Frank Lloyd Wright’s Taliesin Preservation
The weekend following the Fourth of July celebrations my friend, Amanda, and I traveled all the way to south-western Wisconsin to a little city known as Spring Green. Spring Green is home to a famous architect and also home to a very eclectic collector. This is the photographic journey of Taliesin.
The weekend following the Fourth of July celebrations my friend and I traveled all the way to south-western Wisconsin to a little city known as Spring Green. Spring Green is home to a famous architect . Our Sunday began meeting at the Taliesin Visitor Center. We chose the two hour Highlights Tours which allowed us to walk through the school and through the house. There is also a four hour long estate tour also that encompasses the entire estate (bring your walking shoes!). If you were looking for photos of the furniture and layout of the buildings, you will be disappointed reading any further. The Taliesin Preservation does not allow photographs to be taken inside any the buildings.
Our tour begins arriving at Hillside, which is the architecture school on the grounds. There were students working while we were there and the main classroom has the most amazing natural lighting – all thanks to Frank Lloyd Wright’s design. The ceiling jutted out at an angle allowing window placements that faced the north. Wright believed that the best natural lighting occurred when windows were facing north.
The first class of students that Wright invited to Taliesin was during the depression era. They were told to come to Spring Green with eight hundred dollars and a tuxedo. The tuxedo was for formal Sunday evening social events to mingle. It seems that the students “tested” all of his designs and constructed additions to the Taliesin buildings while Wright oversaw the work. Once the students graduated, Wright offered them a piece of the large Asian vase in the photo below. As soon as the piece lost it’s oriental glory, Wright stopped this practice.
The buildings created sort of an L shape with this bridge in-between them. The school and dorms on one end and the kitchen, dining hall and theatre on the other end. These below are of the theater. In the third photo you can see the Asian themed wall partition and some of the pink velour covered seats which reside in the theater. The drapes on the stage were a beautiful abstract piece that incorporated different highlights of Taliesin.
This is the entrance into the theatre. The ceilings even outside are quite short. Wright was a shorter man so all his designs are appropriate height for himself. Most of the entrances on the inside of the buildings had a low ceiling. But, once you walk a little further into the room, the ceilings are raised higher. Wright designed this to open up the rooms, but also to invite people into the home by architectural design. If you can see the edge of the window in the photo below, it is two glass panes that connect at the corner of the building. This allows the person, while inside, to have an unobstructed view of the landscape surrounding them. It is two piece of glass sitting next to each other – no silicon or caulk – and, yes, bugs get in and out as easily as the winter chill.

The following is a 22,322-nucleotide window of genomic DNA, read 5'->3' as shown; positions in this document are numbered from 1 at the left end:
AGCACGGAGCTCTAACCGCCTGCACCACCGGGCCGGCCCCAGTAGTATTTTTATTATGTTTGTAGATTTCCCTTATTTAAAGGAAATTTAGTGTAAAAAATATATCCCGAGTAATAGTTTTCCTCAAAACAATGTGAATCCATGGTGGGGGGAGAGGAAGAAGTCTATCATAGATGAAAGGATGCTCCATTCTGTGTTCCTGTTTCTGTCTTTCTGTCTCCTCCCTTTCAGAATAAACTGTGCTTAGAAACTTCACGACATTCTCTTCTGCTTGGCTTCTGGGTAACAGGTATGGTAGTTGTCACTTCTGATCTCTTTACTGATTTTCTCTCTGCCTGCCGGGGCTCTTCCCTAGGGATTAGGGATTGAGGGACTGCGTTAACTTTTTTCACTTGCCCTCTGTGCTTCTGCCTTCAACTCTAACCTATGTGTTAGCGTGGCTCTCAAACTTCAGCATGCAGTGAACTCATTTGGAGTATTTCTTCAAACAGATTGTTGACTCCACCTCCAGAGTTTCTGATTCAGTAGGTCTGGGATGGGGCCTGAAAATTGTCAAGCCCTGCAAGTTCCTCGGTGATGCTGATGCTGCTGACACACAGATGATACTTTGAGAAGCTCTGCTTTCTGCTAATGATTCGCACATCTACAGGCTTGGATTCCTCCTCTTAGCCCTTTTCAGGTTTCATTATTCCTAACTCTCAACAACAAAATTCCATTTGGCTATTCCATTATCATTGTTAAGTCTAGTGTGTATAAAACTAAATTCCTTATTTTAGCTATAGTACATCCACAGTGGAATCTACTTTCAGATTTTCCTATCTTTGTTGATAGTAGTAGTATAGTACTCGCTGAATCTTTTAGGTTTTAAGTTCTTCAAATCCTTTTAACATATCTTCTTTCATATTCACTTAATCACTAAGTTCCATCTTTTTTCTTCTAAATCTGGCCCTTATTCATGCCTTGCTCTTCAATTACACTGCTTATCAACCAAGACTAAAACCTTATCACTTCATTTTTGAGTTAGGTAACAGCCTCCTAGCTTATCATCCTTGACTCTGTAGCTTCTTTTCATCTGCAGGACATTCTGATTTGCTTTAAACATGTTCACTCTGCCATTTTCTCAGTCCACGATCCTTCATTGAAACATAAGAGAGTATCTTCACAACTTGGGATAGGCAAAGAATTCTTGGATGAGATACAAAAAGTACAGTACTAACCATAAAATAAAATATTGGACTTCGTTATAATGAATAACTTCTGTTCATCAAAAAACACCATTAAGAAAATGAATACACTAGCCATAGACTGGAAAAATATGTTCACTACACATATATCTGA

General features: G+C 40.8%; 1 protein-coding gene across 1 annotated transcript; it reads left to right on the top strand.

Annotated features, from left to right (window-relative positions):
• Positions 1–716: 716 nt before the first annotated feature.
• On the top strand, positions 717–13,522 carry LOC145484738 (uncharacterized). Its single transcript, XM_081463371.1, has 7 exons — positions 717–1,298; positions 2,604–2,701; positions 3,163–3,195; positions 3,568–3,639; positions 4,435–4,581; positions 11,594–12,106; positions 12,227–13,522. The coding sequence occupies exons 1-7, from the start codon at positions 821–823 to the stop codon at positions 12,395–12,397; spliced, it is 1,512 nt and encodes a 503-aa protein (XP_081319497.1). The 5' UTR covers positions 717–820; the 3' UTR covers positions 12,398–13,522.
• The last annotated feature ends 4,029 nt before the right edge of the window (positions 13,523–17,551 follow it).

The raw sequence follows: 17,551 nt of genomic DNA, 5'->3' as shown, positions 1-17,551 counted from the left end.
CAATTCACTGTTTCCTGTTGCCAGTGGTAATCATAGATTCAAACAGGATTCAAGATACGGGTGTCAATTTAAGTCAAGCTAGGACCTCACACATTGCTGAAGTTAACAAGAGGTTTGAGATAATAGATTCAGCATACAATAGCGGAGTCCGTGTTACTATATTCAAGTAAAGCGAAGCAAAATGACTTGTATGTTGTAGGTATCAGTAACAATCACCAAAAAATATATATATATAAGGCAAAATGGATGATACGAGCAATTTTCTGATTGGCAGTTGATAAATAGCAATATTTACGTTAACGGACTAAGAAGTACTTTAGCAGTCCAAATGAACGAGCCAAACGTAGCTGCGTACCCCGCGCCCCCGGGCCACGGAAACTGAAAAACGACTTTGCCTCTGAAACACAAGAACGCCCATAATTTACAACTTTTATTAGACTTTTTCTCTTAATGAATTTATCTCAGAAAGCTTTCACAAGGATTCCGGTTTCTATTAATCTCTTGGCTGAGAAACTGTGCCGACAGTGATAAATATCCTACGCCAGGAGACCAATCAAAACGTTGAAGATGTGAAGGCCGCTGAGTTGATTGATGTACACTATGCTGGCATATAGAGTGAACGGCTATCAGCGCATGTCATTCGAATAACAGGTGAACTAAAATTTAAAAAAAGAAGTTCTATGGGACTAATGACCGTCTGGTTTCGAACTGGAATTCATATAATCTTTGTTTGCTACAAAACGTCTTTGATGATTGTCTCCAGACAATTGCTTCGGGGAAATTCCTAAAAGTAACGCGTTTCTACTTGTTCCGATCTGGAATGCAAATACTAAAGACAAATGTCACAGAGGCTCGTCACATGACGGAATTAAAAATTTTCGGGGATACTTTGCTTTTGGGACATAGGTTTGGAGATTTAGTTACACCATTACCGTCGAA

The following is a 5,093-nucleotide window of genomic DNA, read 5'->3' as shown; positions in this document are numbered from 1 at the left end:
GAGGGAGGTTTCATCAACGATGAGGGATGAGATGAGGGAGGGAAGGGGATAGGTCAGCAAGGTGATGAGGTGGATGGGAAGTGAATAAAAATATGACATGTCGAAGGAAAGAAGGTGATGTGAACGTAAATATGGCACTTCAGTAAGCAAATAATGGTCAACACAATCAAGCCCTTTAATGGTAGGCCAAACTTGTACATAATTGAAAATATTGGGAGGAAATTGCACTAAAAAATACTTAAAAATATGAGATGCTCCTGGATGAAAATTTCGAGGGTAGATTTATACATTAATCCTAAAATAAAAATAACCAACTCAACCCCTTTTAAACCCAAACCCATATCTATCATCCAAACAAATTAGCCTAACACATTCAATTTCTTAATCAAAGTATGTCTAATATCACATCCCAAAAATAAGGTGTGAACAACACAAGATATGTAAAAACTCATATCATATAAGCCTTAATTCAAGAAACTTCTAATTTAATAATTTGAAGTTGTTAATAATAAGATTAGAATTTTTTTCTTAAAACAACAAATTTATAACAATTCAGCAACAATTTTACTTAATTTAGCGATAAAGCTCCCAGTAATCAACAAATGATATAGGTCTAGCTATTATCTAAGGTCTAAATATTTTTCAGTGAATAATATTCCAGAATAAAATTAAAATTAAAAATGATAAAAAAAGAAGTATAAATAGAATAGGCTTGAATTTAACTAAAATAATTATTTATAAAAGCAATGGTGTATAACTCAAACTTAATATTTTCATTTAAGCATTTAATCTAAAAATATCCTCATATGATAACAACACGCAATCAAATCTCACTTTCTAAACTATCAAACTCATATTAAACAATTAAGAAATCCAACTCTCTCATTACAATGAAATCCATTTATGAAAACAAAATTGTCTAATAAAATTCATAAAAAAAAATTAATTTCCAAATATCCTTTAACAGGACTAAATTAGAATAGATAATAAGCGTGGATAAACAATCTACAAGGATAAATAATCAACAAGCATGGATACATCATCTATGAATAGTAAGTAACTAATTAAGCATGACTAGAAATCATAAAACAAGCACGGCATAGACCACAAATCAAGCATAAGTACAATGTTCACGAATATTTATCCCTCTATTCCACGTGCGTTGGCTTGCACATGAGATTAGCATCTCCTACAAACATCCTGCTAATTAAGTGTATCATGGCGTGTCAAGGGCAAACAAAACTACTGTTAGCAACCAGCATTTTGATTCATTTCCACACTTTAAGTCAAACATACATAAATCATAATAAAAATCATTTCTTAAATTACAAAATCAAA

This little windmill is designed to be on top of the hill when most of his designs are built into the side of the hills. It is called the Romeo and Juliet Windmill. This is the oldest Wright building in Wisconsin as it was constructed in 1986 and has only had minor restoration repairs on the shingles. †I didn’t get to see it up close, but†Wright described it as:
“This windmill, towering above surrounding trees, is the combination of a working principle and artistic expression. Vertical metal straps are anchored in a deep stone foundation as the roots of a tree in the ground. The wooden superstructure, bolted to these rods, makes the whole structure as impregnable as a barrel. Romeo, the prow, faces in the direction of strong winds; while the observation tower, Juliet, clings safely alongside. This early engineering-architecture has long outlived the doubting valley residents who, after each storm, would come to their doors to see if the tower were still standing. It is — after sixty years — upright, slender and graceful as the day it was built.”
It was beautiful landscape surrounding his designs. The next photographs are of the house and garden.
It was very hard for me to stay with the group. I should’ve done the four hour estate tour. It was beautiful landscape surrounding his designs and I wanted to take photographs of everything.
Wright believed in encompassing nature into all his designs and this house definitely extended itself into the garden.
I would love to have my bedroom with a view of the rolling hills of Wisconsin (as long as winter never comes). But back to the garden again. I’m talking trellises, limestone stairs, fountains, statues and just all around gorgeousness.
I would love to have my bedroom with a view of the rolling hills of Wisconsin (as long as winter never comes). But back to the garden again. I’m talking trellises, limestone stairs, fountains, statues and just all around gorgeousness. When can I move in?